Why Gamers Need to Stop Falling Into The Trap Of Overhyped Video Games

It seems that within the last few years, games have been promising top-notch graphics, polished gameplay, and major innovation. The developers of said games also create and publish some stellar trailers to supplement their bold claims of superior gameplay. So, of course gamers that see the trailers and read the articles pertaining to these games are seemingly foaming at the mouth in anticipation. They just want to get their hands on the new, must-have IP, or the newest iteration of their favorite series. Yet, thanks to games like Watch_Dogs that promised only the slickest gameplay and gorgeous graphics, games just aren’t meeting expectations.

 But for every Watch_Dogs, there’s a Grand Theft Auto V- a game which promised many features, and more than delivered on such promises of grandiosity. Not every game can be as majestic and massive as a GTAV, as it was backed by an equally massive development team and years of work. And, in my opinion, the trailers were created to show off just the right amount of gameplay and features without spoiling everything it had to offer. We need to keep in mind that not every game has a huge [development] team or budget at their disposal, and that sometimes trailers just don’t turn out how they were envisioned. It just isn’t fair to base a game completely off of its trailer- just look at movie trailers and their ability to make or break what could potentially be a great film. The only fair way to judge a game is to play it for yourself, and that means actually giving it a chance and not basing your opinion off of someone elses,  (like a review).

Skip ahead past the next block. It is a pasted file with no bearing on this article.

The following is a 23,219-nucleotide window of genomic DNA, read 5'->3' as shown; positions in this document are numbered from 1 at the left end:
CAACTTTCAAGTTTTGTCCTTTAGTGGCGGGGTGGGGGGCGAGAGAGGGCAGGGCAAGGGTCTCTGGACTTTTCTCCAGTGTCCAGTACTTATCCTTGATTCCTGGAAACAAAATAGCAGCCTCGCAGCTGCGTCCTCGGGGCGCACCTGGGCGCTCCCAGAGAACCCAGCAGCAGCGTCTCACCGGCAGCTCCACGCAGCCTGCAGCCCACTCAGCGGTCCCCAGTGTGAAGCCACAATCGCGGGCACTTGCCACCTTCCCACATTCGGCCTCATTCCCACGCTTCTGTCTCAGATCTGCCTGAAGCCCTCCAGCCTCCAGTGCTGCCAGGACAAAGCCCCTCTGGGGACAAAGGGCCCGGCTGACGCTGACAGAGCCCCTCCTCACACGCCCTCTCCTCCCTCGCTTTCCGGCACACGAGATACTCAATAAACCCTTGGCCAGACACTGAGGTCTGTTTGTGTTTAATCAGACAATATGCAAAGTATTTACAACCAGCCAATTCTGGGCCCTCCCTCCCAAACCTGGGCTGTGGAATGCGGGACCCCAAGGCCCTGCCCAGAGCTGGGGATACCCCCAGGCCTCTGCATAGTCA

There have been many games that the critical masses panned, yet gamers loved. Not every game needs to have the best graphics or the utmost innovation to be a fun, solid experience. It’s actually a lot more charming if it has some flaws here and there, yet keeps my attention due to other feats in gameplay or story. As a community we need to keep our minds open, and maybe at times, our wallets closed. Just because a game looks to be up your alley, maybe you should wait to pick up the title until you’ve played the demo or watched several videos on it. I tend to wait to pick up most titles either for price drops, or for the patches that most modern games seem reliant on.

  As a gamer, I’ve come to expect some disappointment in titles that interest me, it’s virtually impossible for a game to live up to limitless hype. And it seems as the [game] industry progresses, and innovation peaks, the amount of hype for games does as well. We, as gamers, need to realize that falling into such hype can and will ultimately lead to unavoidable let downs. I’ve personally distanced myself from titles that could potentially be my new favorite. I want nothing more than to climb aboard the so called “hype train”, but I’ve just found it isn’t going to take me to the destination I want it to.

One last example to prove a point- Fallout 4 should’ve been the game I would spend hundreds of hours of limitless joy in. Don’t get me wrong, I’ve still spent about a hundred hours playing it, but that’s over almost a year now. Fallout 3 is my favorite game, and I couldn’t put it down for months. I spent hundreds of hours with it in under a year, with multiple playthroughs. With Fallout 4, I’ve put it down several times, even for weeks at a time. It’s still a great game, but I fell into the hype trap, and it ultimately led to disappointment. I still find it to be a very enjoyable experience, but I can’t help thinking it could’ve been better, and more polished. If I wouldn’t have watched every video and read every article I could get my hands on, I know I would’ve enjoyed it much more.

Hype can be a very dangerous thing for us gamers, and we need to tone it down otherwise no game will ever live up to our standards. Maybe next time a game is announced that excites you, keep yourself a little in the dark and avoid the hype- it just might become your new favorite.

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